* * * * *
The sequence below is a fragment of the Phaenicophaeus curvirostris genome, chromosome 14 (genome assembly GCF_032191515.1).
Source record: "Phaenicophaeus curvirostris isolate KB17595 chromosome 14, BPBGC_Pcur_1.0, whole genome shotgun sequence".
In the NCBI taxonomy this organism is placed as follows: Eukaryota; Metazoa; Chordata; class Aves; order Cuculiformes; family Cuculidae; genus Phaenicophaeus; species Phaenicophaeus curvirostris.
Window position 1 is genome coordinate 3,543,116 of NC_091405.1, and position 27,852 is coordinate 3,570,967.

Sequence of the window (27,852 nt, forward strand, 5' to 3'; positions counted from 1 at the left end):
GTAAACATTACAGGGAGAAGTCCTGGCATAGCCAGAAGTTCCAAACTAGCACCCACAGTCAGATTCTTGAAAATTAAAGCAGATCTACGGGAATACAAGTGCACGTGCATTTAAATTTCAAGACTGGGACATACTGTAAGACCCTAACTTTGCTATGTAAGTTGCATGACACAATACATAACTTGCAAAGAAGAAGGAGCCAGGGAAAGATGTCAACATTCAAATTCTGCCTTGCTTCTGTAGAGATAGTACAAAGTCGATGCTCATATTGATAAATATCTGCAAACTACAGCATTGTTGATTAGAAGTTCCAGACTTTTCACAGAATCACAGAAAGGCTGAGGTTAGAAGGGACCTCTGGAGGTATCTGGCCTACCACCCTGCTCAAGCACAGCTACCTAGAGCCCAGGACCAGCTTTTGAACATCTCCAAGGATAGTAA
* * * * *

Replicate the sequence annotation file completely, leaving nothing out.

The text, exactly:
The sequence below is a fragment of the Phaenicophaeus curvirostris genome, chromosome 14 (genome assembly GCF_032191515.1).
Source record: "Phaenicophaeus curvirostris isolate KB17595 chromosome 14, BPBGC_Pcur_1.0, whole genome shotgun sequence".
In the NCBI taxonomy this organism is placed as follows: Eukaryota; Metazoa; Chordata; class Aves; order Cuculiformes; family Cuculidae; genus Phaenicophaeus; species Phaenicophaeus curvirostris.
Window position 1 is genome coordinate 3,543,116 of NC_091405.1, and position 27,852 is coordinate 3,570,967.

Sequence of the window (27,852 nt, forward strand, 5' to 3'; positions counted from 1 at the left end):
GTAAACATTACAGGGAGAAGTCCTGGCATAGCCAGAAGTTCCAAACTAGCACCCACAGTCAGATTCTTGAAAATTAAAGCAGATCTACGGGAATACAAGTGCACGTGCATTTAAATTTCAAGACTGGGACATACTGTAAGACCCTAACTTTGCTATGTAAGTTGCATGACACAATACATAACTTGCAAAGAAGAAGGAGCCAGGGAAAGATGTCAACATTCAAATTCTGCCTTGCTTCTGTAGAGATAGTACAAAGTCGATGCTCATATTGATAAATATCTGCAAACTACAGCATTGTTGATTAGAAGTTCCAGACTTTTCACAGAATCACAGAAAGGCTGAGGTTAGAAGGGACCTCTGGAGGTATCTGGCCTACCACCCTGCTCAAGCACAGCTACCTAGAGCCCAGGACCAGCTTTTGAACATCTCCAAGGATAGTAA